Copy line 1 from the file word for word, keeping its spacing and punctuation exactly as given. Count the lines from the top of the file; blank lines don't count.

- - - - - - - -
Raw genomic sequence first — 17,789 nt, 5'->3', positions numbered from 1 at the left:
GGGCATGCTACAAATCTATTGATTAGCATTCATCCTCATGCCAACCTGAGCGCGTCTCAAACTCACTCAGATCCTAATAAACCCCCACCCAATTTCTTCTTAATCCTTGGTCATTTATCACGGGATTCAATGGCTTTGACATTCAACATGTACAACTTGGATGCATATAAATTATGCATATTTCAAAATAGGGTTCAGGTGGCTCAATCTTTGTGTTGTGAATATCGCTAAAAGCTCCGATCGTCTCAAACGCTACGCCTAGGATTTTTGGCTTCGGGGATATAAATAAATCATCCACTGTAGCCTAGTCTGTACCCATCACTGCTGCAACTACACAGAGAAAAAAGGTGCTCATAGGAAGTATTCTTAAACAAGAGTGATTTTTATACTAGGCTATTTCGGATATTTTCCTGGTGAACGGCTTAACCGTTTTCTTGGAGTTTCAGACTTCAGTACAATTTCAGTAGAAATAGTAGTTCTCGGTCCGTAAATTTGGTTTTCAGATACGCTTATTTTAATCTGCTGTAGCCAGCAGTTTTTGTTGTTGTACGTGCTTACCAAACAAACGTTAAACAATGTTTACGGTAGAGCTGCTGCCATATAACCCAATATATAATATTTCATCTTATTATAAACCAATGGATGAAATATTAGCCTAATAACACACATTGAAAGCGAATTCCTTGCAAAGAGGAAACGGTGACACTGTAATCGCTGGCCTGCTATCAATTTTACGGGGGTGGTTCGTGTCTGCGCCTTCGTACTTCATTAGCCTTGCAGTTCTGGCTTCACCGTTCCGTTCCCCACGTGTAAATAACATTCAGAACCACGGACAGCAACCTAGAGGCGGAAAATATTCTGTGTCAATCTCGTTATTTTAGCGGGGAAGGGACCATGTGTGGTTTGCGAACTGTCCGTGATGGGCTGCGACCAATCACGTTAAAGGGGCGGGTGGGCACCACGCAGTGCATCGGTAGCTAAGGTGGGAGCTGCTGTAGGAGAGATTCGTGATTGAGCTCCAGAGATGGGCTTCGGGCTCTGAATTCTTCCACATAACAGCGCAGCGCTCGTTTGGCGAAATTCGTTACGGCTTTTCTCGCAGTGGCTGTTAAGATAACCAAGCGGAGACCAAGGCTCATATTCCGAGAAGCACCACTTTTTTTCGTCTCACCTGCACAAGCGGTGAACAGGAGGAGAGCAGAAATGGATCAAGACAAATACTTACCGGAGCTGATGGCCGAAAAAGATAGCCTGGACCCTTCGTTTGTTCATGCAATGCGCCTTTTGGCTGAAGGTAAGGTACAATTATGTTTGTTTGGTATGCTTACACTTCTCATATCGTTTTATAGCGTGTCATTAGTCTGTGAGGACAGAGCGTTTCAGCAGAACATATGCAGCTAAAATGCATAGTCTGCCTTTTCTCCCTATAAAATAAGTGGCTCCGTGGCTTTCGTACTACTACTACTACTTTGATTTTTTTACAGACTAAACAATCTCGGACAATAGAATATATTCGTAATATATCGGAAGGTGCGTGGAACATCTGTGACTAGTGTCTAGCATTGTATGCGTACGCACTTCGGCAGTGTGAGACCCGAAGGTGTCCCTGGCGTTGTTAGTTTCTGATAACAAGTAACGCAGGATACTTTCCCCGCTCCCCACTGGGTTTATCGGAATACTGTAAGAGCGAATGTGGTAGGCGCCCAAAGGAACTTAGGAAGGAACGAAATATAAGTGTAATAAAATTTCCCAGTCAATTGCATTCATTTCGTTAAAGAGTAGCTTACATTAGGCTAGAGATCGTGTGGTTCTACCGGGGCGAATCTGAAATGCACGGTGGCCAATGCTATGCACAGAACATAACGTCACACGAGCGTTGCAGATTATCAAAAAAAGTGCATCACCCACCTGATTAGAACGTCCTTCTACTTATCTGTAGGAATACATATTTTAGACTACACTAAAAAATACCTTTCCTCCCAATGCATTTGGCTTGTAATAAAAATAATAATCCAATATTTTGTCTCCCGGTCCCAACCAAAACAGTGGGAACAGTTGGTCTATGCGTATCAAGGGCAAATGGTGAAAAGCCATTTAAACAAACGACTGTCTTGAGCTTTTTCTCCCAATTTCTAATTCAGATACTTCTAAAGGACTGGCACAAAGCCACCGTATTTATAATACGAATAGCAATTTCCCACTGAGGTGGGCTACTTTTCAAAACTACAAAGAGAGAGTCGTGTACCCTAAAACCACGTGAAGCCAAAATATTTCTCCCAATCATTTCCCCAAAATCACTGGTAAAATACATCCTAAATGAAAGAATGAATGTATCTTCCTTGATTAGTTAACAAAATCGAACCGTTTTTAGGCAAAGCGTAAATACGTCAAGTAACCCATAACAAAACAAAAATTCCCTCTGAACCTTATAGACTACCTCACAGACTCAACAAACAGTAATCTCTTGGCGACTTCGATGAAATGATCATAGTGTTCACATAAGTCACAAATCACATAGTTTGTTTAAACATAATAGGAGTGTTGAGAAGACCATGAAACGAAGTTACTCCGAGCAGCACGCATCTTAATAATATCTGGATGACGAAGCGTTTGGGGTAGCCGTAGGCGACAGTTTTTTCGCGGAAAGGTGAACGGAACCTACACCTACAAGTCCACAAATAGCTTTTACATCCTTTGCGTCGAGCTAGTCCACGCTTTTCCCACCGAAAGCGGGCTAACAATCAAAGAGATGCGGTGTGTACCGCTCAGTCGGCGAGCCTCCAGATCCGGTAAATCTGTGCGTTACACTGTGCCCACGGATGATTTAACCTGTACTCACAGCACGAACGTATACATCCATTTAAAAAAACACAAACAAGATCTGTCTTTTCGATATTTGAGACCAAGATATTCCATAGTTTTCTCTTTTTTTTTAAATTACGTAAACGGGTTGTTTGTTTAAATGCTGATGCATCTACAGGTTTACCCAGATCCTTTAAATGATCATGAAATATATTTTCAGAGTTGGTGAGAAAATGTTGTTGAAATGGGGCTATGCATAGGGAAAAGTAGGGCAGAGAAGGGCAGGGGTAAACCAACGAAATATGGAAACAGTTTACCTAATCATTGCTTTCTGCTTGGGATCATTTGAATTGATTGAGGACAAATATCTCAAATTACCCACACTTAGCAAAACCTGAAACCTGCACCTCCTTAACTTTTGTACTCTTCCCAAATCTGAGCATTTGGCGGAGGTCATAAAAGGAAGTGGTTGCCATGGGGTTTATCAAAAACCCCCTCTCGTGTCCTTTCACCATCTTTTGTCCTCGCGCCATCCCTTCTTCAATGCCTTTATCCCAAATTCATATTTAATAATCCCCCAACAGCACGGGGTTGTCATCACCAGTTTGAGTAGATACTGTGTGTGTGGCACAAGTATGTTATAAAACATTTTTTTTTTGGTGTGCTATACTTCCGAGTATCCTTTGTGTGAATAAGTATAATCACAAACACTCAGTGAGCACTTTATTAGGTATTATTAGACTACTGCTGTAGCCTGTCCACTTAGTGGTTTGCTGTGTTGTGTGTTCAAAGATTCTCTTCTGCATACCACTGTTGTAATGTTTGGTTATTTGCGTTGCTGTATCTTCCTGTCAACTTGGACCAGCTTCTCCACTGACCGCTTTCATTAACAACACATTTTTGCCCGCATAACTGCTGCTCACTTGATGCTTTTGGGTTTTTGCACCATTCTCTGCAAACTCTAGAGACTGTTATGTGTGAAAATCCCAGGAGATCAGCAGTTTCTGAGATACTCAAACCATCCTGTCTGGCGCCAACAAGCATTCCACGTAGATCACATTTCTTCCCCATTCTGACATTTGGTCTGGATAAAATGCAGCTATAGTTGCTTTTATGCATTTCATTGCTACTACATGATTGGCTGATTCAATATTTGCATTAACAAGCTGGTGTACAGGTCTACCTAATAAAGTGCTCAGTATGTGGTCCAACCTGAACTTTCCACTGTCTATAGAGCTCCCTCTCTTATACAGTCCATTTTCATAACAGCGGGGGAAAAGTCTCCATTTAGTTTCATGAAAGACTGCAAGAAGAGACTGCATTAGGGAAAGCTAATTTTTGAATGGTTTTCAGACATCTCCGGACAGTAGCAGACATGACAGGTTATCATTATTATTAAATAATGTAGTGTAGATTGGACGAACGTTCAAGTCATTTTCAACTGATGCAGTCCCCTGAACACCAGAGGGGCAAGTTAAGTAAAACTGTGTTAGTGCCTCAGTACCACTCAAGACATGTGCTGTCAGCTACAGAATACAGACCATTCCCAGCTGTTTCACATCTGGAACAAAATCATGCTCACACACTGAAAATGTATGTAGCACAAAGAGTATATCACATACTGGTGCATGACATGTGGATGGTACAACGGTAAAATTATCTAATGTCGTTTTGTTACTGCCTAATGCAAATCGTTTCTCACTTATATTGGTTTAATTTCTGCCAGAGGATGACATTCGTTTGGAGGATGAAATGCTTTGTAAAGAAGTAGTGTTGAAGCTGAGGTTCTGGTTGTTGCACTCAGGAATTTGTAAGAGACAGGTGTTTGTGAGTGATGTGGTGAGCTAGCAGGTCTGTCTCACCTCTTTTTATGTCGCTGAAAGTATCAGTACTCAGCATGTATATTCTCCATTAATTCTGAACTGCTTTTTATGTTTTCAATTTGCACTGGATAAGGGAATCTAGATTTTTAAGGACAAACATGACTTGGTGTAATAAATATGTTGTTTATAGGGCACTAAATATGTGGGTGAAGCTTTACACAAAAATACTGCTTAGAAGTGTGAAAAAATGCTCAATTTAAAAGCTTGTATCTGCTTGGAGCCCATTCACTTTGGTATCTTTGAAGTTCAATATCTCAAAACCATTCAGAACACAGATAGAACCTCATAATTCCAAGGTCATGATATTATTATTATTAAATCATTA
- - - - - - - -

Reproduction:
Raw genomic sequence first — 17,789 nt, 5'->3', positions numbered from 1 at the left: